News and analysis on the global poultry
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Animal Nutrition Views

Ioannis Mavromichalis, Ph.D., gives his views on poultry, pig and dairy nutrition based on his experience as a nutrition consultant with clients around the world.
Livestock Feed Manufacturing / Business & Markets

Business is a team process, but it rarely happens

business team
B S K |

If you try to be strong everywhere, you end up strong nowhere.

September 21, 2016

Some will consider it an absurd proposition; others will relate on a personal level — but all know about it: marketing is often an alien entity in many large firms that rarely connects with the sales and technical departments. This is my observation in the animal nutrition and health industries in which I happen to make my rounds. At least, one might point out, there is a marketing department!

I cannot but smile recalling a situation where the CEO had abolished the marketing department arguing “we are all responsible for marketing.” And, of course, the old war maxim here fits perfectly: If you try to be strong everywhere, you end up strong nowhere. How war and business appear alike!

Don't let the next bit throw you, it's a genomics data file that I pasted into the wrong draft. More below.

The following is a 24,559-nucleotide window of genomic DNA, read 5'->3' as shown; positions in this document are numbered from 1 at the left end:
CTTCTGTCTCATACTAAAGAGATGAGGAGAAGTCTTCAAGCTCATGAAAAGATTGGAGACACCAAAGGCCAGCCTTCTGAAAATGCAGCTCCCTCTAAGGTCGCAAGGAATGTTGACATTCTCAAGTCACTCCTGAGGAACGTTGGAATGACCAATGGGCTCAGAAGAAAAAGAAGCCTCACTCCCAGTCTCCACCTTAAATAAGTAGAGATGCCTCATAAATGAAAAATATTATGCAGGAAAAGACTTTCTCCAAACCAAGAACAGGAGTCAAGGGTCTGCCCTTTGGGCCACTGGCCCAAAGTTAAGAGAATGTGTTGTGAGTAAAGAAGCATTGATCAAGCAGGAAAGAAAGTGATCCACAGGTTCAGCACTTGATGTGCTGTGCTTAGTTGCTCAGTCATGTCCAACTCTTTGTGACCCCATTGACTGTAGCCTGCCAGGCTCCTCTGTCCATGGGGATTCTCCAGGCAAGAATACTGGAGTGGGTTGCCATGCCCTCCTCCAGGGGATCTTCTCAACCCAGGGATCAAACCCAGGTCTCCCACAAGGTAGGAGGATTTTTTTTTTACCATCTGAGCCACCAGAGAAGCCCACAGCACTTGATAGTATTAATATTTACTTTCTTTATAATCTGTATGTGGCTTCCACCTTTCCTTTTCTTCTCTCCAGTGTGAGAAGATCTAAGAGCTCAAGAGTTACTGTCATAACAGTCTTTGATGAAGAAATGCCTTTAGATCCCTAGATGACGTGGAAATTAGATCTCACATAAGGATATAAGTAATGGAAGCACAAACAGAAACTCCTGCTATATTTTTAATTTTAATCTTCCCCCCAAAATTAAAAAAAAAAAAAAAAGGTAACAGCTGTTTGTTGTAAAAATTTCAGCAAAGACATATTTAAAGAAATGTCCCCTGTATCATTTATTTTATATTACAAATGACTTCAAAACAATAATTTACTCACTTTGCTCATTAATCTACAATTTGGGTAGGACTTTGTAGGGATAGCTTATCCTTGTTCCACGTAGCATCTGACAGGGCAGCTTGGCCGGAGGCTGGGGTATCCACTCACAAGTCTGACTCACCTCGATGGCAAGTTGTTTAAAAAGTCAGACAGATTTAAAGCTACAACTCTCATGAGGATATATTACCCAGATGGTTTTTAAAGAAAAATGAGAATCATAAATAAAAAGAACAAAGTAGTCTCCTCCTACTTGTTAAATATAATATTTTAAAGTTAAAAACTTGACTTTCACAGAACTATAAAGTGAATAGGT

Read more: Tips for marketing animal nutrition

I was very recently invited to participate in a company meeting where the four departments (sales, marketing, technical and research) all came together to discuss the future of their business. It was a very enlightening process, one that left me with hope that intercompany communication is not an unattainable goal. In fact, it worked very nicely as all left with a list of actions, and a promise was made to repeat this soon. I know, for some it sounds like a fairy tale; but believe me, it is true and it works.

There are two pieces of advice that I keep repeating every time I get to consult with a CEO or someone else at that level. The first is just what I described above: bring all parties together and let them discuss their problems — always something good comes up. The second is even easier: get the people in the offices out to meet your clients and listen to their problems; first-hand accounts always beat feedback through the sales channels.

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